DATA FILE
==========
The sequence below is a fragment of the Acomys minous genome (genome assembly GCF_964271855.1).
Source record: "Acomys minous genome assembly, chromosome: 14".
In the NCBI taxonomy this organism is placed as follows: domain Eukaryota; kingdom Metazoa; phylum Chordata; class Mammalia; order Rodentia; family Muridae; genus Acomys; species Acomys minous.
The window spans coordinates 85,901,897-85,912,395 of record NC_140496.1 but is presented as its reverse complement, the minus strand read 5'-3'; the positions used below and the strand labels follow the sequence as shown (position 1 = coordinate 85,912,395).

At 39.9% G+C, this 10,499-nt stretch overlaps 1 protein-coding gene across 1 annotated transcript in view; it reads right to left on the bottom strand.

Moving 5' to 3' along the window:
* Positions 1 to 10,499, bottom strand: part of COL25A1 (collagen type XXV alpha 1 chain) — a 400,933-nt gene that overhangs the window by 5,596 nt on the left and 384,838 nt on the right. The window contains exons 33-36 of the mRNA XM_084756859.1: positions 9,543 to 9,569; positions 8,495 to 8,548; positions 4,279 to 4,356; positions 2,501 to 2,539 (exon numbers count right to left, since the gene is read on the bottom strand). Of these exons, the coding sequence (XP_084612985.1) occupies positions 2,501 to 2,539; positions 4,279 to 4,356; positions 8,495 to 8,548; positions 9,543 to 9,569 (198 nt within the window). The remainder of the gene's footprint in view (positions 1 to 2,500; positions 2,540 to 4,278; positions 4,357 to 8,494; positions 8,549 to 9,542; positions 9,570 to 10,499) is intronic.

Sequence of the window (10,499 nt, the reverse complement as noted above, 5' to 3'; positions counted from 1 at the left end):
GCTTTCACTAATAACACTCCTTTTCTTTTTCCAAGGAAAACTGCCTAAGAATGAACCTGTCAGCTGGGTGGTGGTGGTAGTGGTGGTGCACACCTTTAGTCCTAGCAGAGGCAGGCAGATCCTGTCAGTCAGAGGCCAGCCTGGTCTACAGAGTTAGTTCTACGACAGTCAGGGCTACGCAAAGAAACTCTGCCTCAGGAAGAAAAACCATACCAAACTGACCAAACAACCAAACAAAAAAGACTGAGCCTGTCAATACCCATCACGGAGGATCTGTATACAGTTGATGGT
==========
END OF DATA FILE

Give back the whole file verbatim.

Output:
The sequence below is a fragment of the Acomys minous genome (genome assembly GCF_964271855.1).
Source record: "Acomys minous genome assembly, chromosome: 14".
In the NCBI taxonomy this organism is placed as follows: domain Eukaryota; kingdom Metazoa; phylum Chordata; class Mammalia; order Rodentia; family Muridae; genus Acomys; species Acomys minous.
The window spans coordinates 85,901,897-85,912,395 of record NC_140496.1 but is presented as its reverse complement, the minus strand read 5'-3'; the positions used below and the strand labels follow the sequence as shown (position 1 = coordinate 85,912,395).

At 39.9% G+C, this 10,499-nt stretch overlaps 1 protein-coding gene across 1 annotated transcript in view; it reads right to left on the bottom strand.

Moving 5' to 3' along the window:
* Positions 1 to 10,499, bottom strand: part of COL25A1 (collagen type XXV alpha 1 chain) — a 400,933-nt gene that overhangs the window by 5,596 nt on the left and 384,838 nt on the right. The window contains exons 33-36 of the mRNA XM_084756859.1: positions 9,543 to 9,569; positions 8,495 to 8,548; positions 4,279 to 4,356; positions 2,501 to 2,539 (exon numbers count right to left, since the gene is read on the bottom strand). Of these exons, the coding sequence (XP_084612985.1) occupies positions 2,501 to 2,539; positions 4,279 to 4,356; positions 8,495 to 8,548; positions 9,543 to 9,569 (198 nt within the window). The remainder of the gene's footprint in view (positions 1 to 2,500; positions 2,540 to 4,278; positions 4,357 to 8,494; positions 8,549 to 9,542; positions 9,570 to 10,499) is intronic.

Sequence of the window (10,499 nt, the reverse complement as noted above, 5' to 3'; positions counted from 1 at the left end):
GCTTTCACTAATAACACTCCTTTTCTTTTTCCAAGGAAAACTGCCTAAGAATGAACCTGTCAGCTGGGTGGTGGTGGTAGTGGTGGTGCACACCTTTAGTCCTAGCAGAGGCAGGCAGATCCTGTCAGTCAGAGGCCAGCCTGGTCTACAGAGTTAGTTCTACGACAGTCAGGGCTACGCAAAGAAACTCTGCCTCAGGAAGAAAAACCATACCAAACTGACCAAACAACCAAACAAAAAAGACTGAGCCTGTCAATACCCATCACGGAGGATCTGTATACAGTTGATGGT